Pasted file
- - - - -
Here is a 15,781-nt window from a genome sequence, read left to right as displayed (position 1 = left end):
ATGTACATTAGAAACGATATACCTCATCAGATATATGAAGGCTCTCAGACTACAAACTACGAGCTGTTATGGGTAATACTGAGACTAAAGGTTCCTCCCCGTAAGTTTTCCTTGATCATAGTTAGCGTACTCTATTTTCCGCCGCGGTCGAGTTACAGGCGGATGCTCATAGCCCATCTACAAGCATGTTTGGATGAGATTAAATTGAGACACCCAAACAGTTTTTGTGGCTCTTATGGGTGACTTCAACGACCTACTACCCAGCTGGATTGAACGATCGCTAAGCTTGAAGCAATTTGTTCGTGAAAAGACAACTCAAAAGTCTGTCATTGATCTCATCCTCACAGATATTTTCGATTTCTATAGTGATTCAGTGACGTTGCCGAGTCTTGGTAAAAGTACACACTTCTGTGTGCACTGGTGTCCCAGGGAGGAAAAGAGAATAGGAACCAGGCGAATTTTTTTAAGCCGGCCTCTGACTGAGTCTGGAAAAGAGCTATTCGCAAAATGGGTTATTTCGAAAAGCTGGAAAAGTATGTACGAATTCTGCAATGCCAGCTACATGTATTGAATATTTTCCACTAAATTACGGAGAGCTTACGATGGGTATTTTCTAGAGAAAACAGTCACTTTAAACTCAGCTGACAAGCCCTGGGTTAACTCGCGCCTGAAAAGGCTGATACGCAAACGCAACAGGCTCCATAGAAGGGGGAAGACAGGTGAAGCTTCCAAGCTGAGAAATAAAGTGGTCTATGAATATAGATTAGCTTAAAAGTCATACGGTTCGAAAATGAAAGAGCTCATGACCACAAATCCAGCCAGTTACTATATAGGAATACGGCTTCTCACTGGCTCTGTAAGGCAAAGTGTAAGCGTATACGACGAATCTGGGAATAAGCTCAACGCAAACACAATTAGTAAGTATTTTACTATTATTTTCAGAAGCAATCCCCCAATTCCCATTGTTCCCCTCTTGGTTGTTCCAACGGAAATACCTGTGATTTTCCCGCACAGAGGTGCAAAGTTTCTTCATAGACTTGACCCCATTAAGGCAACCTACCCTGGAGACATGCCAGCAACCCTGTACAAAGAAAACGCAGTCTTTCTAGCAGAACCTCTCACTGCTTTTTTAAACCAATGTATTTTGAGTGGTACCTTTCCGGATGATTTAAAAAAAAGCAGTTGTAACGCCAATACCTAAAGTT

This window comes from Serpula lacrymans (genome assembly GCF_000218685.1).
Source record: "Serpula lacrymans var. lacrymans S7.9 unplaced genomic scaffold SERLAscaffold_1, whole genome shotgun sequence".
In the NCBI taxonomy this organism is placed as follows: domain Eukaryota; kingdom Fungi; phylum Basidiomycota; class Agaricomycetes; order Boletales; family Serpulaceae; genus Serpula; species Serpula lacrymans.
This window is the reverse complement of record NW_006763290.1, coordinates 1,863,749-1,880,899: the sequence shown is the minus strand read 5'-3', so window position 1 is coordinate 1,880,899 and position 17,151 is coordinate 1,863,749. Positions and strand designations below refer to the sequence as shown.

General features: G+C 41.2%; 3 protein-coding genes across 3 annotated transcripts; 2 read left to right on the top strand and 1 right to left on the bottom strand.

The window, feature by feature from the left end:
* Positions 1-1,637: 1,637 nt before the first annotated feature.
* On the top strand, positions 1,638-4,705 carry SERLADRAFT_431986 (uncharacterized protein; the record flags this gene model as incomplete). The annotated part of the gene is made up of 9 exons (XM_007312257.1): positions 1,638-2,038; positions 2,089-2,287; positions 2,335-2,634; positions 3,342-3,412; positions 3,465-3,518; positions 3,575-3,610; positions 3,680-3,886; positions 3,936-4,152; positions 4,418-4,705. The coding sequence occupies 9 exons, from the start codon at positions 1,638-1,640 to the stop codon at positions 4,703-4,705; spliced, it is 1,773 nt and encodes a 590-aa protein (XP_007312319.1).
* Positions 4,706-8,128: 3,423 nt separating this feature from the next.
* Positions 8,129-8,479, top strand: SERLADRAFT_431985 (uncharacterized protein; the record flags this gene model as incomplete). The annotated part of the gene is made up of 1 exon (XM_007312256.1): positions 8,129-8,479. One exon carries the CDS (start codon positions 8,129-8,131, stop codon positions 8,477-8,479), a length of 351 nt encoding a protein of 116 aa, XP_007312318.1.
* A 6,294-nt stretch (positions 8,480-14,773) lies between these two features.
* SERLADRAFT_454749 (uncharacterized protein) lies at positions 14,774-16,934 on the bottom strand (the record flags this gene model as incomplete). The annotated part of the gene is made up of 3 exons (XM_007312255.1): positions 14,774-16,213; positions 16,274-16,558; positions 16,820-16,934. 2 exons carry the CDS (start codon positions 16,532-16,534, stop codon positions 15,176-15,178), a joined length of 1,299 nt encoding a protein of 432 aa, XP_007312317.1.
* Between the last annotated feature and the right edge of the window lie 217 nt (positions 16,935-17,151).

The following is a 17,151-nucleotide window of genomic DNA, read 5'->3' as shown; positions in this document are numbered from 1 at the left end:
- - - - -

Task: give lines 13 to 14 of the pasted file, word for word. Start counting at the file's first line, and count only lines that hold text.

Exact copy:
* A 6,294-nt stretch (positions 8,480-14,773) lies between these two features.
* SERLADRAFT_454749 (uncharacterized protein) lies at positions 14,774-16,934 on the bottom strand (the record flags this gene model as incomplete). The annotated part of the gene is made up of 3 exons (XM_007312255.1): positions 14,774-16,213; positions 16,274-16,558; positions 16,820-16,934. 2 exons carry the CDS (start codon positions 16,532-16,534, stop codon positions 15,176-15,178), a joined length of 1,299 nt encoding a protein of 432 aa, XP_007312317.1.